Before I get any further, as a side note, Willie hands down turns out to be the second most-annoyingly dubbed and acted Italian boy of all time behind He-Who-Shall-Not-Be-Named from House by the Cemetery. The new rallying cry for the Mutant Fam needs to be “[Expletive] B** and the Willie he rode in on.” In all honesty in some ways, especially toward the end of this flick, Willie actually ends up being even MORE ANNOYING than B**. It has to be seen to be believed. But since he’s only having Cheerios and Niktos is bleeding all over the front door and it’s only about three minutes into the movie and we only are exposed for about 38 seconds, we have no clue about what untapped depths of annoyance Willie shall later mine.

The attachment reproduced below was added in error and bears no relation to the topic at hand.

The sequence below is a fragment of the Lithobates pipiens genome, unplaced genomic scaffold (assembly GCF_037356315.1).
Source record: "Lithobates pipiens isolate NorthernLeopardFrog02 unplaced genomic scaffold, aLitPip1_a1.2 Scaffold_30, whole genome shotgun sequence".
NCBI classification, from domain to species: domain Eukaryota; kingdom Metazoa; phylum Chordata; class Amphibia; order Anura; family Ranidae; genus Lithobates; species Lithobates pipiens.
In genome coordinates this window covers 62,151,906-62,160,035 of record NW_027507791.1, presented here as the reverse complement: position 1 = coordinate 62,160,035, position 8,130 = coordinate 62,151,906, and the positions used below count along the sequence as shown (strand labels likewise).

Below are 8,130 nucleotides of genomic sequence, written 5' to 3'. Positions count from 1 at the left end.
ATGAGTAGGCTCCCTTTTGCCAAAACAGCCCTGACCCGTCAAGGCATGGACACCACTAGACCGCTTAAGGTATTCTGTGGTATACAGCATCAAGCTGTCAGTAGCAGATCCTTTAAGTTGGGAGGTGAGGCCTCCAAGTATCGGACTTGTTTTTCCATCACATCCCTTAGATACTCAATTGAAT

Niktos winds up in the hospital where he is patient A-Number-1, impressing the hell out of the medical staff there who gush on his amazing Wolverine-like healing ability while moving some deli meats around on top of his abdomen and say stuff like, “It’s absurd, completely absurd,” when referring to his super-coagulating blood and “His blood is reproducing itself at triple the normal rate,” and “I’ve never seen such an extensive cerebral mass.” While getting worked on, Niktos even is resistant to the anesthesia and wakes up a few times to make some menacing faces when the docs are putting his innards back in.
But since Eastman didn’t write any lines for himself, the guy in the robes (Edmund Purdom — the dean from Pieces) ends up being in charge of explaining the whole situation in an exposition dump to the chain-smoking cop who’s doing the investigation into the jogging outing that turned into an impalement.